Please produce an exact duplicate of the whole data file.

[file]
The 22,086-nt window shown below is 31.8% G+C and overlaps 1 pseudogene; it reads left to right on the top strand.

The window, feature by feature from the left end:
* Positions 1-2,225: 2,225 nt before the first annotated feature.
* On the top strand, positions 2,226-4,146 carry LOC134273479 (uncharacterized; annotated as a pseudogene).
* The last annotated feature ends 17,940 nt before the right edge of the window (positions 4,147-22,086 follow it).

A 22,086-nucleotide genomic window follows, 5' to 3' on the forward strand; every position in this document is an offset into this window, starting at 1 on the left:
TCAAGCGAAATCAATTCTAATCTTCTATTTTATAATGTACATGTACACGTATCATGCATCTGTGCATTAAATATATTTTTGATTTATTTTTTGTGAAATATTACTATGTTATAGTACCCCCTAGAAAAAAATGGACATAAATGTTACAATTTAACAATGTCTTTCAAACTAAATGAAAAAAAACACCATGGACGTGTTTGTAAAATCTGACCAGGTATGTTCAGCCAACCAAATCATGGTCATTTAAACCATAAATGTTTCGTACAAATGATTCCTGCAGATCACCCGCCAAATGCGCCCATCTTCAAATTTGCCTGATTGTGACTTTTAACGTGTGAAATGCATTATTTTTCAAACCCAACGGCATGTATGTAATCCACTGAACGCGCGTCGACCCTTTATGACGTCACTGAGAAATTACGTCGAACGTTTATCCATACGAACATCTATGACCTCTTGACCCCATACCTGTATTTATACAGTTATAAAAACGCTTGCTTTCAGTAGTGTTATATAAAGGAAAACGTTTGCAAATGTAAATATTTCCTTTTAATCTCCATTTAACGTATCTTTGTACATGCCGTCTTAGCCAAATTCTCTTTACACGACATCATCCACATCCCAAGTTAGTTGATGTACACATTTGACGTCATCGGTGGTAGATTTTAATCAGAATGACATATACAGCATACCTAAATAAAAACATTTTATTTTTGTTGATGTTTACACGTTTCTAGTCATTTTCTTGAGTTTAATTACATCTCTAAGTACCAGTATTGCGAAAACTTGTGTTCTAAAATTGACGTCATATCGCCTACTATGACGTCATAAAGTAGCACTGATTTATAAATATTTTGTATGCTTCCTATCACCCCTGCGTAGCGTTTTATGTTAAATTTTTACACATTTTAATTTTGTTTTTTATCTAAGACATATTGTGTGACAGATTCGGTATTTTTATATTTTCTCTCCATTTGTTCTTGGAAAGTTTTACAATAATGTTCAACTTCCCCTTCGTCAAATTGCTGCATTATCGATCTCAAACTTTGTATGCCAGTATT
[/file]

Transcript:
The 22,086-nt window shown below is 31.8% G+C and overlaps 1 pseudogene; it reads left to right on the top strand.

The window, feature by feature from the left end:
* Positions 1-2,225: 2,225 nt before the first annotated feature.
* On the top strand, positions 2,226-4,146 carry LOC134273479 (uncharacterized; annotated as a pseudogene).
* The last annotated feature ends 17,940 nt before the right edge of the window (positions 4,147-22,086 follow it).

A 22,086-nucleotide genomic window follows, 5' to 3' on the forward strand; every position in this document is an offset into this window, starting at 1 on the left:
TCAAGCGAAATCAATTCTAATCTTCTATTTTATAATGTACATGTACACGTATCATGCATCTGTGCATTAAATATATTTTTGATTTATTTTTTGTGAAATATTACTATGTTATAGTACCCCCTAGAAAAAAATGGACATAAATGTTACAATTTAACAATGTCTTTCAAACTAAATGAAAAAAAACACCATGGACGTGTTTGTAAAATCTGACCAGGTATGTTCAGCCAACCAAATCATGGTCATTTAAACCATAAATGTTTCGTACAAATGATTCCTGCAGATCACCCGCCAAATGCGCCCATCTTCAAATTTGCCTGATTGTGACTTTTAACGTGTGAAATGCATTATTTTTCAAACCCAACGGCATGTATGTAATCCACTGAACGCGCGTCGACCCTTTATGACGTCACTGAGAAATTACGTCGAACGTTTATCCATACGAACATCTATGACCTCTTGACCCCATACCTGTATTTATACAGTTATAAAAACGCTTGCTTTCAGTAGTGTTATATAAAGGAAAACGTTTGCAAATGTAAATATTTCCTTTTAATCTCCATTTAACGTATCTTTGTACATGCCGTCTTAGCCAAATTCTCTTTACACGACATCATCCACATCCCAAGTTAGTTGATGTACACATTTGACGTCATCGGTGGTAGATTTTAATCAGAATGACATATACAGCATACCTAAATAAAAACATTTTATTTTTGTTGATGTTTACACGTTTCTAGTCATTTTCTTGAGTTTAATTACATCTCTAAGTACCAGTATTGCGAAAACTTGTGTTCTAAAATTGACGTCATATCGCCTACTATGACGTCATAAAGTAGCACTGATTTATAAATATTTTGTATGCTTCCTATCACCCCTGCGTAGCGTTTTATGTTAAATTTTTACACATTTTAATTTTGTTTTTTATCTAAGACATATTGTGTGACAGATTCGGTATTTTTATATTTTCTCTCCATTTGTTCTTGGAAAGTTTTACAATAATGTTCAACTTCCCCTTCGTCAAATTGCTGCATTATCGATCTCAAACTTTGTATGCCAGTATT